> on the content rather than the contributors, for example by 
> highlighting specific instances where REST fails to deliver _and_ 
> where RPC would have done a better job. Good luck with that.
> Sam
>     -<AC>
>     Sam Johnston wrote:
>         On Fri, Oct 16, 2009 at 7:32 PM, <AC> wrote:
>            And, how does this impact the implementation of ReSTful
>         principals
>            as called out in the last draft of the occi specification ?
>         It doesn't. It just provides a shortcut for someone who wants
>         to make a minor change (e.g. the number of compute cores) to a
>         large representation (e.g. OVF for an entire cluster).
>         Sam
>            On Fri, Oct 16, 2009 at 4:09 AM, Sam Johnston
>         <samj at samj.net <mailto:samj at samj.net>
>         <mailto:samj at samj.net <mailto:samj at samj.net>>> wrote:
>                Afternoon all,
>                The HTTP PATCH verb is interesting in that it allows you to
>                update a representation without having to transfer the
>         entire
>                thing. It's a space-time tradeoff in that it's a smaller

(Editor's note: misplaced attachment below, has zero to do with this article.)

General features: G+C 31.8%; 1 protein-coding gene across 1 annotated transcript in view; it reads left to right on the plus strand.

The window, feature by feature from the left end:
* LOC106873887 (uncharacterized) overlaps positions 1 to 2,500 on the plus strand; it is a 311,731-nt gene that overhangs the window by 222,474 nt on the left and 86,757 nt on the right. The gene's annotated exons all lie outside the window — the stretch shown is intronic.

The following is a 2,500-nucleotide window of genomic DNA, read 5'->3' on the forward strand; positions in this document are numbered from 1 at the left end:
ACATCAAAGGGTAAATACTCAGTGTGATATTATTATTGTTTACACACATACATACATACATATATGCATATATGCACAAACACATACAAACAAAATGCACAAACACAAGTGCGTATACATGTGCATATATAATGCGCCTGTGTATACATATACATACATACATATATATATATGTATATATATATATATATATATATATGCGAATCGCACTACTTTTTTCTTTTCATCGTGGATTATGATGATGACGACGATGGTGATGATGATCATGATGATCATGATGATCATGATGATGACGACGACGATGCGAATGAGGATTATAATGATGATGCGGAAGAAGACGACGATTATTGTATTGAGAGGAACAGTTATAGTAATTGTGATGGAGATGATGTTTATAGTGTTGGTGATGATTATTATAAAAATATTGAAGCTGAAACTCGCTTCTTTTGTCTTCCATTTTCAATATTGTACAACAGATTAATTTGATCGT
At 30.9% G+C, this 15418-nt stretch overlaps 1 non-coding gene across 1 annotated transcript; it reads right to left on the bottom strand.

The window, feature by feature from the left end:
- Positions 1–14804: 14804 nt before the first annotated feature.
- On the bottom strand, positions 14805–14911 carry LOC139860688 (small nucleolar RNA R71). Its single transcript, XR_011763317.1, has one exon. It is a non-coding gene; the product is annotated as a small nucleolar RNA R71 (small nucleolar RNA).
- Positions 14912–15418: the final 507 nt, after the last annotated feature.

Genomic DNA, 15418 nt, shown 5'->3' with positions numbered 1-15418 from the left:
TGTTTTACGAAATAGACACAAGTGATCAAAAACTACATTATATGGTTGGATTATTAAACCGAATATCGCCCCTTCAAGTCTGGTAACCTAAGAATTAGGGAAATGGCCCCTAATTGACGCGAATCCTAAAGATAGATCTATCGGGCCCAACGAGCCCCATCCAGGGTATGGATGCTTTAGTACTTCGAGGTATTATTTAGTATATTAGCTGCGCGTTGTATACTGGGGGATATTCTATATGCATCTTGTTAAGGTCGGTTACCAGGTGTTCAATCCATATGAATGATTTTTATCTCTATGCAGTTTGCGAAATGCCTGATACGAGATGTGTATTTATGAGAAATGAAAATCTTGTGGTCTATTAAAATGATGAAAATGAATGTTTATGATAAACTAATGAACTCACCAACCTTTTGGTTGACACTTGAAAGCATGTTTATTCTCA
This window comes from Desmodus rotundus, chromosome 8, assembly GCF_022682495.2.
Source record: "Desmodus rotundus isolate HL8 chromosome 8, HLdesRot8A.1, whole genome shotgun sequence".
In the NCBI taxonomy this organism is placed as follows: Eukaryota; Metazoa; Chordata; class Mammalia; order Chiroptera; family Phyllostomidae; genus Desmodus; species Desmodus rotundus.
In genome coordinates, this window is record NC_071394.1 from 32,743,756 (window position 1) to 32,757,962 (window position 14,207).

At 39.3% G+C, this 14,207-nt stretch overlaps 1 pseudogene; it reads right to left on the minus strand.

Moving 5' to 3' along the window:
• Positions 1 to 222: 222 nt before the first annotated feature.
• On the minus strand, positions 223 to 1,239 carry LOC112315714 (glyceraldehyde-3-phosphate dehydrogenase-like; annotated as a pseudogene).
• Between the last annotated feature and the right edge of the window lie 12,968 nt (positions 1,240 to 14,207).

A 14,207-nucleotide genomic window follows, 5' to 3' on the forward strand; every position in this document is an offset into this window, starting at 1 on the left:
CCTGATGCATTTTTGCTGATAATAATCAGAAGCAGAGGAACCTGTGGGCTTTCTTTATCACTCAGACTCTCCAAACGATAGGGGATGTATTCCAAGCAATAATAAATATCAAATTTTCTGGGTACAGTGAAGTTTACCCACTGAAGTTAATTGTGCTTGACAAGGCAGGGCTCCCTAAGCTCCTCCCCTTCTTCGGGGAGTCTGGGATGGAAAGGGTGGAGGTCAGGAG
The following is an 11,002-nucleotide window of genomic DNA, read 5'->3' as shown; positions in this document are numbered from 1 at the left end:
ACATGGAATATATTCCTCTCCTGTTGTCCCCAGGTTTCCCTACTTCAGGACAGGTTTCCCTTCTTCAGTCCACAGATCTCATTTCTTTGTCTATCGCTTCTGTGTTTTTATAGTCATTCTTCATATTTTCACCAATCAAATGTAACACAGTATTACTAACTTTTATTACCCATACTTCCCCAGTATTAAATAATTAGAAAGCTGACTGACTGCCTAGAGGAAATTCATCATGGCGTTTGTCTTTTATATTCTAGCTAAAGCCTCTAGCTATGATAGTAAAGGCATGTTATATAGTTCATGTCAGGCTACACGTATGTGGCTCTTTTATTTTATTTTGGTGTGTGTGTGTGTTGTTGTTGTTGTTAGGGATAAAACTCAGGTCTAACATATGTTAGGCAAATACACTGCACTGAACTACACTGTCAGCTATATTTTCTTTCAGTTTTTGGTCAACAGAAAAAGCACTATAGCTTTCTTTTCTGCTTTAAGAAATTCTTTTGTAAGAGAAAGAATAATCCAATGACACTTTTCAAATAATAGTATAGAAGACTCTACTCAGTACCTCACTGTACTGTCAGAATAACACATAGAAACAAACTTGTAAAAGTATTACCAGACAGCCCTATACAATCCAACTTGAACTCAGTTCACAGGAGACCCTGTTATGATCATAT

>                transfer but you then have to generate and apply the patch,
>                but for large/complex representations and remote (e.g.
>         iPhone)
>                users it could provide significant benefit. I wouldn't
>         suggest
>                that it be required at this time given lack of
>         implementation
>                (e.g. Apache) support but I've added a reference to it
>         to OCCI
>                as it will be useful for some applications and I'd rather
>                provide the functionality than have people invent it.
>                It's worth noting that PATCH first made an appearance
>         (along
>                with LINK and UNLINK) in the first HTTP RFCs but wasn't
>                included in more recent releases due to lack of
>         implementations.
>                Sam
>                ---------- Forwarded message ----------
>                From: *Mark Nottingham* <mnot at mnot.net
>         <mailto:mnot at mnot.net> <mailto:mnot at mnot.net
>         <mailto:mnot at mnot.net>>>
>                Date: Fri, Oct 16, 2009 at 1:48 AM
>                Subject: Fwd: New Version Notification -
>                draft-dusseault-http-patch-15.txt
>                To: HTTP Working Group <ietf-http-wg at w3.org
>         <mailto:ietf-http-wg at w3.org>
>         <mailto:ietf-http-wg at w3.org <mailto:ietf-http-wg at w3.org>>>
>                    New version (-15) has been submitted for
>                    draft-dusseault-http-patch-15.txt.
>         http://www.ietf.org/internet-drafts/draft-dusseault-http-patch-15.txt
>                    Sub state has been changed to AD Follow up from New
>         Id Needed
>                    Diff from previous version:
>         http://tools.ietf.org/rfcdiff?url2=draft-dusseault-http-patch-15
>                    IETF Secretariat.
>                --
>                Mark Nottingham http://www.mnot.net/
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Michael Behrens
(571) 594-3008 (cell)
(703) 714-0442 (land)